Women’s Bank (Naisten Pankki) is a Finnish organisation that collects donations to improve the future of women in developing countries. A lion’s share of the donations is given as small loans and other help in entrepreneurial activities. This organisation, along several other development aid organisations, has suffered severe cuts in state subsidies this autumn, but luckily most projects can continue despite the cuts.
Having worked as Women’s Bank volunteer for a while now, it was time for me to learn more about the organisation. I attended two virtual training sessions organised by Jaana Hirsikangas, the volunteer coordinator of Women’s Bank. The sessions were organised using Adobe Connect. Jaana was extremely enthusiastic and kept the team – or so it seemed by looking at the active chat window – engaged for both one-and-a half sessions. Having not much earlier experience on live virtual training sessions, I quickly noticed that an energetic instructor is indeed a lifeline to keep the virtual training going, since especially as I used my work laptop to participate the trainings, the temptation to browse through work emails was almost too large to resist.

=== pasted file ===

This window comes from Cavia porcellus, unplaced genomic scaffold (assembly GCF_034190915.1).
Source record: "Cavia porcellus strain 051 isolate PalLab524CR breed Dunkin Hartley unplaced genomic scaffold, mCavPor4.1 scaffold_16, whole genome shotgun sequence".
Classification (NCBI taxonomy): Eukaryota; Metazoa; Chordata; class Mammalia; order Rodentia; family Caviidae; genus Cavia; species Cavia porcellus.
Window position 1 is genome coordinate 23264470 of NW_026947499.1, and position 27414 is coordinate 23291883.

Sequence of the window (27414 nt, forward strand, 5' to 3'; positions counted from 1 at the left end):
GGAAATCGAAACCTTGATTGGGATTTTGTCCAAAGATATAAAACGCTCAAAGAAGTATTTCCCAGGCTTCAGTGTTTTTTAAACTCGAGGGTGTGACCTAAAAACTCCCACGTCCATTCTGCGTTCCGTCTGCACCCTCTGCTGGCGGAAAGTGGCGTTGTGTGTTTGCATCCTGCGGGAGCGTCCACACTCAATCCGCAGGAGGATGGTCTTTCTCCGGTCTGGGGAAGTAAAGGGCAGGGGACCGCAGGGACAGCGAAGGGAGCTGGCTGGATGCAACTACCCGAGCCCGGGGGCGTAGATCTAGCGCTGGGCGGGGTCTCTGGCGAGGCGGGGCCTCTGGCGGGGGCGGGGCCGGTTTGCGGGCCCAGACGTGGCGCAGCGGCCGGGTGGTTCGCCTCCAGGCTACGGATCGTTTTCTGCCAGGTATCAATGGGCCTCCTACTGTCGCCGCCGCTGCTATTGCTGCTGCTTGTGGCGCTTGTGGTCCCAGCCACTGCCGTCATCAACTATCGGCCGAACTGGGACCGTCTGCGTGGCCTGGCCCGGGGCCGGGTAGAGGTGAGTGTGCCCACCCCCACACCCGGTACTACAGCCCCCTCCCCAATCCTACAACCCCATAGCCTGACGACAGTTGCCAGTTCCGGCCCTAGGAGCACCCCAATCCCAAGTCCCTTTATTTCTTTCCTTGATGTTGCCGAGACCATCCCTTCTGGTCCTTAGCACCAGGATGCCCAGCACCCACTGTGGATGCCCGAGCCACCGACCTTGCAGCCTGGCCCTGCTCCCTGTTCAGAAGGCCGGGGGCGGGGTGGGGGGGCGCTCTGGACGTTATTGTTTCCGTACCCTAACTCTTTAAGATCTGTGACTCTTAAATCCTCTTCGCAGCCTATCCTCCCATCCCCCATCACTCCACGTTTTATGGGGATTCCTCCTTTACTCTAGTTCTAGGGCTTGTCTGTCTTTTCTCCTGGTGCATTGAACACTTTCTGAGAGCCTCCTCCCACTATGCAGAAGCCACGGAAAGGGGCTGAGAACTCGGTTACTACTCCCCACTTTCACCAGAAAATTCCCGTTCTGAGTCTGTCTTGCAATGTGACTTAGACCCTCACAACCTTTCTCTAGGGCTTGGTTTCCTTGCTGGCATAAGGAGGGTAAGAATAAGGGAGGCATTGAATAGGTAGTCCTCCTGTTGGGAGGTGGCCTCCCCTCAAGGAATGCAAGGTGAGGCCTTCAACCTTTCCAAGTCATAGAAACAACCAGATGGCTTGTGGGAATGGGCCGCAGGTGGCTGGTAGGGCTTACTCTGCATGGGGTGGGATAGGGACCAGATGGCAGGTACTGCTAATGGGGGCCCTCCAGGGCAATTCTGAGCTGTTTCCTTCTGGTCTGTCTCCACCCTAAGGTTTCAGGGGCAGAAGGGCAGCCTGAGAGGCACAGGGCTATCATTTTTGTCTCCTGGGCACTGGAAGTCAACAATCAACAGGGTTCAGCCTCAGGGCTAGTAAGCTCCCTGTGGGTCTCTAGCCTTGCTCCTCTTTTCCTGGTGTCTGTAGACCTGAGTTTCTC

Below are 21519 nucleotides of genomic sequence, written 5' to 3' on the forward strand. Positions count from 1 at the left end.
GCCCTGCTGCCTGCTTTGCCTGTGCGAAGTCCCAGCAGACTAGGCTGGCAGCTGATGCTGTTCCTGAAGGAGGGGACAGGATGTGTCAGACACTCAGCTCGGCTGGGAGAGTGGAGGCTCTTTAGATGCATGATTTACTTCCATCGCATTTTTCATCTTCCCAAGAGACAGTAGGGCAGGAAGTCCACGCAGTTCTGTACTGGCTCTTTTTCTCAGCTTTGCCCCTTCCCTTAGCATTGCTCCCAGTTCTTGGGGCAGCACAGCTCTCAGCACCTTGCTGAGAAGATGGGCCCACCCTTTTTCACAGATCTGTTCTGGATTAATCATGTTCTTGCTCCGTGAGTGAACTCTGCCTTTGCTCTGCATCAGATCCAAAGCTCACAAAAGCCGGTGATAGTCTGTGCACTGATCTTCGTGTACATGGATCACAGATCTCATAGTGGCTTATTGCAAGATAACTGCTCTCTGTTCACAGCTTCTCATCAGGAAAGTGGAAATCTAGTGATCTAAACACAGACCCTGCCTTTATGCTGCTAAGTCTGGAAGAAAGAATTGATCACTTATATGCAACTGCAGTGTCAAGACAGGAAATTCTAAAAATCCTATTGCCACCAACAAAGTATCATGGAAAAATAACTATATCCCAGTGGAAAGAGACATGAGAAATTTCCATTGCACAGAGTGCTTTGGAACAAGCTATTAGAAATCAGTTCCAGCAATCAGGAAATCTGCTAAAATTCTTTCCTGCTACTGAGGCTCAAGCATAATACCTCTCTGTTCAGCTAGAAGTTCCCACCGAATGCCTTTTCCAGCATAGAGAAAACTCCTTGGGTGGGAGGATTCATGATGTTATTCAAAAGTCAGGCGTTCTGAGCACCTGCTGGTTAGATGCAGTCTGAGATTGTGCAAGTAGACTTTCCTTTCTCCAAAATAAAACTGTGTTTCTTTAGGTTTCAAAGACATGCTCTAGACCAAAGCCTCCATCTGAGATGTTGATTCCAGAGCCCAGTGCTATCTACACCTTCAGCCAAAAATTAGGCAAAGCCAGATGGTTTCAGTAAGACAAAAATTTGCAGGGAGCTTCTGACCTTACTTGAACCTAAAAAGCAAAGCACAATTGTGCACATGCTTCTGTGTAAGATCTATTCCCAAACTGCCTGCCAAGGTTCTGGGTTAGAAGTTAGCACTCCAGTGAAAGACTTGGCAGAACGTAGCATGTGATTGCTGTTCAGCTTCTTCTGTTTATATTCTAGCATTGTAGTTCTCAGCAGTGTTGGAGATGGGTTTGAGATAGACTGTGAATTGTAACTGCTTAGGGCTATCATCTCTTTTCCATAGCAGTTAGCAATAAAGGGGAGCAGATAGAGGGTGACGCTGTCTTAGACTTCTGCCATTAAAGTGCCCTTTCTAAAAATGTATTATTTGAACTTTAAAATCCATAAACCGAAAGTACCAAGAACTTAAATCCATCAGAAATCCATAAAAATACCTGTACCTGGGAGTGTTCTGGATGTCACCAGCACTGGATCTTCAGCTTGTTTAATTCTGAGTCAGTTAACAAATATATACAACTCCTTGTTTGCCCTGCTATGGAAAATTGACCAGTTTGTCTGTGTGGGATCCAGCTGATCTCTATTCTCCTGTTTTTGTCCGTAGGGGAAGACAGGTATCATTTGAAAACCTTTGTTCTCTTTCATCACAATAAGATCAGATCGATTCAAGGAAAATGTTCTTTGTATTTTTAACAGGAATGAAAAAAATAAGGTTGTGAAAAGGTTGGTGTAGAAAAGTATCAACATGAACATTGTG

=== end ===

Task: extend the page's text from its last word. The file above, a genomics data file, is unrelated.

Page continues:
As said, the instructor really kept the sessions going, and the supporting PowerPoint material was well-made in that it consisted mostly of images and charts instead of plain text.
Technically the training was organised so that all participants were able to use the chat window to ask questions, or discuss a topic.
Most of the sessions was spent so that the instructor spoke about the planned topics. Although at the beginning I mentioned that I was engaged throughout the sessions, maintaining my attention on the Adobe Connect window was challenging at times as my email program kept blinking with new emails and I had the daily news open in another browser window. To make the temptation to wander off to other activities on screen, it would be good to include more questions in the training – for instance an introductory question related to people’s own experiences of a certain topic, and again a question or two in the middle and end of a topic.